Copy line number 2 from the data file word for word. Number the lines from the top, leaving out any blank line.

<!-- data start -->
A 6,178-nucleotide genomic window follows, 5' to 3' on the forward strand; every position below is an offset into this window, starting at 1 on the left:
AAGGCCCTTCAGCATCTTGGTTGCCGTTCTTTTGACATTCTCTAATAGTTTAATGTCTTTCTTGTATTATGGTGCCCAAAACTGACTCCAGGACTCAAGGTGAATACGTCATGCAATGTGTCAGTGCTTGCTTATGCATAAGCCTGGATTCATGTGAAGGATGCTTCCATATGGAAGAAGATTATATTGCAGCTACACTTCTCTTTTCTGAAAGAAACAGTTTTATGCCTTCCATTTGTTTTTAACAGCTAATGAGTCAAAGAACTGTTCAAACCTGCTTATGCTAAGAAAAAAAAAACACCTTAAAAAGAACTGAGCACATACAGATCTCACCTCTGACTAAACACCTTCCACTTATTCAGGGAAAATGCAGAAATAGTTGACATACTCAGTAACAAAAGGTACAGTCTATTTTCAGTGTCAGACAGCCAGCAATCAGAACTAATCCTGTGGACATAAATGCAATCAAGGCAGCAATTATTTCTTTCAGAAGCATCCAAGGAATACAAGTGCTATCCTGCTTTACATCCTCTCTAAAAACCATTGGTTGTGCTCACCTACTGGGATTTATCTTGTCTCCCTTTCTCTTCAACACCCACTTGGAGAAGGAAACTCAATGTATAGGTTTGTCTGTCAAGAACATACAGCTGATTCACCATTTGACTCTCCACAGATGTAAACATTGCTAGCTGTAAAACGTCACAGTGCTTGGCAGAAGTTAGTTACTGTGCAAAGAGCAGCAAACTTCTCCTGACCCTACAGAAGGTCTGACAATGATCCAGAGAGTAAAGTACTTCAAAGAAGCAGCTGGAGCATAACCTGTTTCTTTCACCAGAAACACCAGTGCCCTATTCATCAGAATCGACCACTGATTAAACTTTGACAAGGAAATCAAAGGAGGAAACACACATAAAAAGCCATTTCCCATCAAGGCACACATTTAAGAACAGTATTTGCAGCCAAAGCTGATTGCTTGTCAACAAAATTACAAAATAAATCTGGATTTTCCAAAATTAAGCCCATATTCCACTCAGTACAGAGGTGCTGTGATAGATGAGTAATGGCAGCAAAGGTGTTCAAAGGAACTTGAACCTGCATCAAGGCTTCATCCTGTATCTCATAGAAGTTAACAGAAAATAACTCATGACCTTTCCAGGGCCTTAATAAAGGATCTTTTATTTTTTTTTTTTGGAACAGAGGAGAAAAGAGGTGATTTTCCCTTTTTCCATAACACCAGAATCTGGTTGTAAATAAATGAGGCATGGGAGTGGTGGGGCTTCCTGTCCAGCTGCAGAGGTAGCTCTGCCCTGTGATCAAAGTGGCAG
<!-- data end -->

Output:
AAGGCCCTTCAGCATCTTGGTTGCCGTTCTTTTGACATTCTCTAATAGTTTAATGTCTTTCTTGTATTATGGTGCCCAAAACTGACTCCAGGACTCAAGGTGAATACGTCATGCAATGTGTCAGTGCTTGCTTATGCATAAGCCTGGATTCATGTGAAGGATGCTTCCATATGGAAGAAGATTATATTGCAGCTACACTTCTCTTTTCTGAAAGAAACAGTTTTATGCCTTCCATTTGTTTTTAACAGCTAATGAGTCAAAGAACTGTTCAAACCTGCTTATGCTAAGAAAAAAAAAACACCTTAAAAAGAACTGAGCACATACAGATCTCACCTCTGACTAAACACCTTCCACTTATTCAGGGAAAATGCAGAAATAGTTGACATACTCAGTAACAAAAGGTACAGTCTATTTTCAGTGTCAGACAGCCAGCAATCAGAACTAATCCTGTGGACATAAATGCAATCAAGGCAGCAATTATTTCTTTCAGAAGCATCCAAGGAATACAAGTGCTATCCTGCTTTACATCCTCTCTAAAAACCATTGGTTGTGCTCACCTACTGGGATTTATCTTGTCTCCCTTTCTCTTCAACACCCACTTGGAGAAGGAAACTCAATGTATAGGTTTGTCTGTCAAGAACATACAGCTGATTCACCATTTGACTCTCCACAGATGTAAACATTGCTAGCTGTAAAACGTCACAGTGCTTGGCAGAAGTTAGTTACTGTGCAAAGAGCAGCAAACTTCTCCTGACCCTACAGAAGGTCTGACAATGATCCAGAGAGTAAAGTACTTCAAAGAAGCAGCTGGAGCATAACCTGTTTCTTTCACCAGAAACACCAGTGCCCTATTCATCAGAATCGACCACTGATTAAACTTTGACAAGGAAATCAAAGGAGGAAACACACATAAAAAGCCATTTCCCATCAAGGCACACATTTAAGAACAGTATTTGCAGCCAAAGCTGATTGCTTGTCAACAAAATTACAAAATAAATCTGGATTTTCCAAAATTAAGCCCATATTCCACTCAGTACAGAGGTGCTGTGATAGATGAGTAATGGCAGCAAAGGTGTTCAAAGGAACTTGAACCTGCATCAAGGCTTCATCCTGTATCTCATAGAAGTTAACAGAAAATAACTCATGACCTTTCCAGGGCCTTAATAAAGGATCTTTTATTTTTTTTTTTTGGAACAGAGGAGAAAAGAGGTGATTTTCCCTTTTTCCATAACACCAGAATCTGGTTGTAAATAAATGAGGCATGGGAGTGGTGGGGCTTCCTGTCCAGCTGCAGAGGTAGCTCTGCCCTGTGATCAAAGTGGCAG